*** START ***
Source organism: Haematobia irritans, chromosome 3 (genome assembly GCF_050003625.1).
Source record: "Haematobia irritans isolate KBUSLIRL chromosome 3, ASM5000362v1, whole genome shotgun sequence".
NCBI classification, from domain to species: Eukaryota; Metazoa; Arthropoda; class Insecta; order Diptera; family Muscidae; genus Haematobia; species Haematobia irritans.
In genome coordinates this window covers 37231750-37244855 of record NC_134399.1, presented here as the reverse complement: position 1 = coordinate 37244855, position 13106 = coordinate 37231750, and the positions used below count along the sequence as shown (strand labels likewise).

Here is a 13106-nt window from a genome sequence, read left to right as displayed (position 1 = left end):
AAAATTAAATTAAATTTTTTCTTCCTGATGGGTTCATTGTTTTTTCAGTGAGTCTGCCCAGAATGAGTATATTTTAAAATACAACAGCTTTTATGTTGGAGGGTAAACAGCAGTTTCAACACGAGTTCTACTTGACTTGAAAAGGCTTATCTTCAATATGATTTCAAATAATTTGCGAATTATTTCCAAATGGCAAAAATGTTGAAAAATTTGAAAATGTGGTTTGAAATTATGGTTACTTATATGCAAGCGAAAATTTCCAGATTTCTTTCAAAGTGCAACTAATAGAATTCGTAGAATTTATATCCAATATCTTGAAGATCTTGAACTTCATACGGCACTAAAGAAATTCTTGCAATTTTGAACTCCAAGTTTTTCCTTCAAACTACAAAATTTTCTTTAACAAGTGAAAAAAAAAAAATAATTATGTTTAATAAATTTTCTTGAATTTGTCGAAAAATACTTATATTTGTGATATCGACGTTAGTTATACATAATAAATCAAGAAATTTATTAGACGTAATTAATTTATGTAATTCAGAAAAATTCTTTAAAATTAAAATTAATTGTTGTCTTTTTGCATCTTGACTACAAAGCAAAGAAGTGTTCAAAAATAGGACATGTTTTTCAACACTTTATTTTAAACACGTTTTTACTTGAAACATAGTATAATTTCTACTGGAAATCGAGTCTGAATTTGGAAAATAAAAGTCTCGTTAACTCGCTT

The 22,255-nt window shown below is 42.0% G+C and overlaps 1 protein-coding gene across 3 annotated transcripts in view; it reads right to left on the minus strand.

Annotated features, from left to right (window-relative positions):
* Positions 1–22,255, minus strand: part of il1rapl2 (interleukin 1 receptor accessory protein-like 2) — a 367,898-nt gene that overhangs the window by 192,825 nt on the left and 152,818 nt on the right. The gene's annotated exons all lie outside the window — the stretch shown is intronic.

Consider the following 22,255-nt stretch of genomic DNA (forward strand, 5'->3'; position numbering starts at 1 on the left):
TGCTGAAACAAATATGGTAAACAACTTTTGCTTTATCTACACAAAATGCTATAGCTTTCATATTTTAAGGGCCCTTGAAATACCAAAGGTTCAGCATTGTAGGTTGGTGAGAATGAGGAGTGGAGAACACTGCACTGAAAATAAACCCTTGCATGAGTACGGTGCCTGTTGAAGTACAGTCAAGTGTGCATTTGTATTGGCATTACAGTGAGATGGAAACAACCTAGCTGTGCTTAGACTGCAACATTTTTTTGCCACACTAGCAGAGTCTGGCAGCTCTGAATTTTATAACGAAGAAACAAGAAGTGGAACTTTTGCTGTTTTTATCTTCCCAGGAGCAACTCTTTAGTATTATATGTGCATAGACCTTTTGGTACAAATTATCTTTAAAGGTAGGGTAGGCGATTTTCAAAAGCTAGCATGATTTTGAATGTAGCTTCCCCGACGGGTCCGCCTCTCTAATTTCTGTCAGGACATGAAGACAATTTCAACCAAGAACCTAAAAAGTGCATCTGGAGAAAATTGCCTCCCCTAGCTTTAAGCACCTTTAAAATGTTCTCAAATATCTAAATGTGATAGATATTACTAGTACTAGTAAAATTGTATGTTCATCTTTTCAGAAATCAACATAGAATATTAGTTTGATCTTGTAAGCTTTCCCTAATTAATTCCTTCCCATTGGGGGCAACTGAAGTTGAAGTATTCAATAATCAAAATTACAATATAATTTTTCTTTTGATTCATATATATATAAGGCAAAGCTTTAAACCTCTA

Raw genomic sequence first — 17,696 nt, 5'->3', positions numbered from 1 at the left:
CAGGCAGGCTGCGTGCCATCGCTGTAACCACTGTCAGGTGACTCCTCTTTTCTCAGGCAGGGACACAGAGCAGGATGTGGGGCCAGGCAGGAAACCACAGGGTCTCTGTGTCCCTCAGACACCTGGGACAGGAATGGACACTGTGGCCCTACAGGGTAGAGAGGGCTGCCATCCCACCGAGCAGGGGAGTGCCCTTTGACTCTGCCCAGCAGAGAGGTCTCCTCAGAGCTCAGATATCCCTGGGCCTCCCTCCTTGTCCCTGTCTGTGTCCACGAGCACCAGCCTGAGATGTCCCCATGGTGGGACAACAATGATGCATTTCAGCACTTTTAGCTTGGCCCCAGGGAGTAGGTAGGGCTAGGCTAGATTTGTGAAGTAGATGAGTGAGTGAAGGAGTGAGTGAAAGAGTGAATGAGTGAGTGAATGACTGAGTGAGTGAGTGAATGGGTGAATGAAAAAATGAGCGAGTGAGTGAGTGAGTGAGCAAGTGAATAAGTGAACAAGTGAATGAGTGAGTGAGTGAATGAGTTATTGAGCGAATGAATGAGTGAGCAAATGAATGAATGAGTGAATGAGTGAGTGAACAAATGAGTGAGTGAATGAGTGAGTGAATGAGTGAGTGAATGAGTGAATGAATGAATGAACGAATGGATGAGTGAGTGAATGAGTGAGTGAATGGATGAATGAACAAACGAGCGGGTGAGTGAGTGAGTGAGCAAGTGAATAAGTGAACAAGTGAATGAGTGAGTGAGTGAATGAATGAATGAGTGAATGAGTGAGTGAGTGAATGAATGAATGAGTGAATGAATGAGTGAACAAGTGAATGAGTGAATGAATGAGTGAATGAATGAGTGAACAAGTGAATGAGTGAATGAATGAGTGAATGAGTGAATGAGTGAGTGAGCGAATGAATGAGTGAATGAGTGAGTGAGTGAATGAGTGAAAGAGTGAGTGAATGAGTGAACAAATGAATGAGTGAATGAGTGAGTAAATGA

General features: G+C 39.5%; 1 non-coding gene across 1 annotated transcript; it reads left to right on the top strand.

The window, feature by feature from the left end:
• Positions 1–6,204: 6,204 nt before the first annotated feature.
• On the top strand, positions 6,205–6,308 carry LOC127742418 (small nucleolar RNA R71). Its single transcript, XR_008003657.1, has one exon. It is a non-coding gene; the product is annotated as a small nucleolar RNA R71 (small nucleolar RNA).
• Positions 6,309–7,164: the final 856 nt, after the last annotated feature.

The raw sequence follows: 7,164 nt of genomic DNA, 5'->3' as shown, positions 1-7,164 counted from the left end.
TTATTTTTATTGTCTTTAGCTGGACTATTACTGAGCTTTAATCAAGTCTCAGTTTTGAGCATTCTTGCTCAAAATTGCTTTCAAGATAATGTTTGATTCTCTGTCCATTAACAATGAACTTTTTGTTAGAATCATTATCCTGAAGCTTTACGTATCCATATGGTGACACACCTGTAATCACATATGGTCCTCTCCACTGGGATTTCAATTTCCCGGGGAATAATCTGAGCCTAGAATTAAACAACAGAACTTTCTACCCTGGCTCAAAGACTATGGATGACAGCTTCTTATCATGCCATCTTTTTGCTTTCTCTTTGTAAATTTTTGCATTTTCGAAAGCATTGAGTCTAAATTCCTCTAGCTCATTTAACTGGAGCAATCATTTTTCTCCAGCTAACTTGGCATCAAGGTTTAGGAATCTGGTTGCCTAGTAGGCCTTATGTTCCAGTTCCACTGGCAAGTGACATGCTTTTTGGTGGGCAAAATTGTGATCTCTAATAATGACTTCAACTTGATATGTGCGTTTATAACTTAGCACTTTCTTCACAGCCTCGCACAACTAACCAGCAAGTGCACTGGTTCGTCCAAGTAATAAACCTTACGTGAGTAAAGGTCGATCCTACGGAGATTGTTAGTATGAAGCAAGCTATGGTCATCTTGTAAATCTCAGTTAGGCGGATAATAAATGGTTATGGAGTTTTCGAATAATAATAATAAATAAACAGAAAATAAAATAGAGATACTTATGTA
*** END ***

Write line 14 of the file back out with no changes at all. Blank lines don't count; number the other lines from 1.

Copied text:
General features: G+C 39.5%; 1 non-coding gene across 1 annotated transcript; it reads left to right on the top strand.